¶15      Here, the district court abused its discretion at step three when it took the parties’ “combined disparity of $3,950.16” per month and awarded half of that amount to Jacqueline. Regardless of how much income the payor spouse may have, the purpose of alimony is to meet the demonstrated need of the recipient spouse, not to redistribute all the income between the spouses. See Roberts, 2014 UT App 211, ¶ 14 (“[T]he core function of alimony is therefore economic—it should not operate as a penalty against the payor nor a reward to the recipient.”). And although “we accord trial courts broad discretion in dividing the shortfall and apportioning that burden” in the third step, such discretion is premised on the assumption the court “has properly determined that a shortfall exists between the parties’ resources and needs.” Rule, 2017 UT App 137, ¶ 21.

¶16 Sequence matters. See id. ¶ 22 (“Once the court has determined that there are insufficient resources to meet the baseline needs established by the marital living standard, the court should then equitably allocate the burden of the shortfall between the parties.” (emphases added)); see also Bakanowski v. Bakanowski, 2003 UT App 357, ¶ 12, 80 P.3d 153 (holding that “attempting to equalize the parties’ income rather than going through the traditional needs analysis” constitutes an abuse of discretion). Just as it is an abuse of discretion to “skip[] over the traditional needs analysis and move[] directly to address what it perceives to be insufficient resources,” see Rule, 2017 UT App 137, ¶ 23, it was an abuse of discretion here when the district court used the marital standard of living at step three to increase the amount of the alimony award beyond the demonstrated need.

¶17      As a final note, we reiterate that it is proper for a district court to consider the marital standard of living during step one of the alimony analysis, so long as the parties have presented such evidence. We would normally vacate the alimony award and remand the matter to the district court “for the court to reassess its alimony determinations in light of the marital standard of living.” Id. ¶ 32. But here, neither party presented evidence of their expenses during the marriage. Indeed, they both left the “marital expenses” column on their financial declarations blank. As a result, there is no evidence in the record from which the district court can make findings that Jacqueline’s expenses were different from what she listed. Thus, the district court’s finding that her demonstrated need was $910.06 limits “the maximum permissible alimony award” to that amount. See Wellman v. Kawasaki, 2023 UT App 11, ¶ 12, 525 P.3d 139.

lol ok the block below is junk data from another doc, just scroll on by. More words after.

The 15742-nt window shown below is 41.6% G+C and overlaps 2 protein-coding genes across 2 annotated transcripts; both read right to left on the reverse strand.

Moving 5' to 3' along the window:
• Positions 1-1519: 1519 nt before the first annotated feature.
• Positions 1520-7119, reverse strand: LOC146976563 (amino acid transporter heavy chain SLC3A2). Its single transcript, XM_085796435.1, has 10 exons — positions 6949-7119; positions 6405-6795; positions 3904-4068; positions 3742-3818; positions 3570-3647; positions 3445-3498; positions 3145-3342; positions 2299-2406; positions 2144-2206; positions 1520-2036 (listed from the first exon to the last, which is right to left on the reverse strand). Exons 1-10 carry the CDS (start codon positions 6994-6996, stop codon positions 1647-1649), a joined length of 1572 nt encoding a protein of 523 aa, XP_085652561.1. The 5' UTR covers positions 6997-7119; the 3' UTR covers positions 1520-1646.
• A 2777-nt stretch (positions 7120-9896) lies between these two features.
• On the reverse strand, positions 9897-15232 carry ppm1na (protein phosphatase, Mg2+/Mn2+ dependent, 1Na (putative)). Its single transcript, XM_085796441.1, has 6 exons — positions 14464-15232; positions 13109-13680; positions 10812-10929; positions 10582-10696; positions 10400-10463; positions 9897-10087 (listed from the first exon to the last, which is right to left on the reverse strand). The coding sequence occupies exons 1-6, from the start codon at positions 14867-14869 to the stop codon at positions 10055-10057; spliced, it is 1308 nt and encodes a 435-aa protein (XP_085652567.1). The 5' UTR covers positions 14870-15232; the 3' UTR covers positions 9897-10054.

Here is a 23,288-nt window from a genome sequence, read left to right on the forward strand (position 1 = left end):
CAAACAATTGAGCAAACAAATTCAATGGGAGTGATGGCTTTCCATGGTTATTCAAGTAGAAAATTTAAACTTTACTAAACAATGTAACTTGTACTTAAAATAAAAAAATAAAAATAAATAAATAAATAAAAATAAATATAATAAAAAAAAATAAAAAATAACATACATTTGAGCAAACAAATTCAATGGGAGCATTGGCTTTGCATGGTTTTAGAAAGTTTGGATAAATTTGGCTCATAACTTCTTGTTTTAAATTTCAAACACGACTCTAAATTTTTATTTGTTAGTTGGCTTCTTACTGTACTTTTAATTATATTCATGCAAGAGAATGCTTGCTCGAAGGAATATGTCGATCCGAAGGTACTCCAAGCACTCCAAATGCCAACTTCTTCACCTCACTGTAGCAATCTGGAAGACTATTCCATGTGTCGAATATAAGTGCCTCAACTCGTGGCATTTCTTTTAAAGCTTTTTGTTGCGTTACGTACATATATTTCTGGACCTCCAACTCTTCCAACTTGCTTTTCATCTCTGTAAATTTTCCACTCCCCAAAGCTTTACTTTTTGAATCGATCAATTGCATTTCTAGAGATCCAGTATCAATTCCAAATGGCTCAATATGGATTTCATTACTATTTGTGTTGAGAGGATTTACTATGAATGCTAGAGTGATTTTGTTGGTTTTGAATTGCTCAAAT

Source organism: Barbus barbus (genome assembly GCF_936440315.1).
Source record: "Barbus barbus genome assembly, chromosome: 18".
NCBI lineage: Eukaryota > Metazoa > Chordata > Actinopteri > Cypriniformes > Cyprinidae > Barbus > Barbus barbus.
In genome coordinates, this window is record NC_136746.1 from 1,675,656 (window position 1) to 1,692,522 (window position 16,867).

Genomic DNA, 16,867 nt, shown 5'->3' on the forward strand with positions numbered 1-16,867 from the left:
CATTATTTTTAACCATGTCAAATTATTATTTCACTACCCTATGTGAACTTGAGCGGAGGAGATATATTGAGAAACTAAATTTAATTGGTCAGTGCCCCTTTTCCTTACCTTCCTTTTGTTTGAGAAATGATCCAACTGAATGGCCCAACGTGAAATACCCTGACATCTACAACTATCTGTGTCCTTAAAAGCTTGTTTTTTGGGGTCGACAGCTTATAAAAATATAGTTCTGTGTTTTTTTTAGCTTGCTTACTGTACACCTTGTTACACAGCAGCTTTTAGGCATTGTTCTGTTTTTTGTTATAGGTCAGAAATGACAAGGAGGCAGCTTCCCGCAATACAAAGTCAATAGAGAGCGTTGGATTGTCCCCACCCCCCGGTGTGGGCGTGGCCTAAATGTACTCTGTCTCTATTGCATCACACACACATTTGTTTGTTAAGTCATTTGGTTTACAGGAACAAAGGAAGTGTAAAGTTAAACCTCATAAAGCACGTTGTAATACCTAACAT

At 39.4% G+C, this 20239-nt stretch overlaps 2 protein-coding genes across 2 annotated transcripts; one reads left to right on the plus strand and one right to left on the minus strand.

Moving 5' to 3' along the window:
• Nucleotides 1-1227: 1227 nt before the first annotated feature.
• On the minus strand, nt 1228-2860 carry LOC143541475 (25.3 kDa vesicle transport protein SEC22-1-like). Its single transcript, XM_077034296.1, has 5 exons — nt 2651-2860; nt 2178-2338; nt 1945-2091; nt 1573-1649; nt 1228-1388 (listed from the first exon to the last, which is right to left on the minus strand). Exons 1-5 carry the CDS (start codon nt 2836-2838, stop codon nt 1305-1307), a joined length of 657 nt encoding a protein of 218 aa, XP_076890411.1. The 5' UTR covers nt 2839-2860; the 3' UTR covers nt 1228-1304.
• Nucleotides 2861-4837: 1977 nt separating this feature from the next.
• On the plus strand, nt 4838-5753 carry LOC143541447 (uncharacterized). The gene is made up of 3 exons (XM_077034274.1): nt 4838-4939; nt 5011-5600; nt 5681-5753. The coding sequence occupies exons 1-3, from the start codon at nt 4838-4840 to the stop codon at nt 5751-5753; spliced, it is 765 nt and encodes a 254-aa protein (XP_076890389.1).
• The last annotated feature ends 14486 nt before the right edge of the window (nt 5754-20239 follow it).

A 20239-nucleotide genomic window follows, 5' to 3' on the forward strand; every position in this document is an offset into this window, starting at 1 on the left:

CONCLUSION

¶18      The district court abused its discretion when it employed the incorrect analysis in computing Jacqueline’s alimony award. The court did not follow the three-step process required by Utah law. Accordingly, we vacate and remand the case to the district court for entry of an alimony award of $910.06 per month.

Utah Family Law, LC | divorceutah.com | 801-466-9277


[1] Because the parties share the same last name, we refer to them by their first names for clarity, with no disrespect intended.

[2] Daniel also challenges the district court’s denial of his motion to amend the findings. But we need not reach this issue because we conclude the district court did not follow “the standards we have set” in its alimony calculation, see Knight v. Knight, 2023 UT App 86, ¶ 17, 538 P.3d 601 (cleaned up), and we remand the case on that basis.

[3] “The marital standard of living is that which the parties shared, and courts consider the parties as a single unit when evaluating that standard.” Knight, 2023 UT App 86, ¶ 32. In terms of alimony, “the marital standard of living analysis is about whether the parties’ proposed points of calculation are consistent with the parties’ manner of living and financial decisions.” Id. (cleaned up).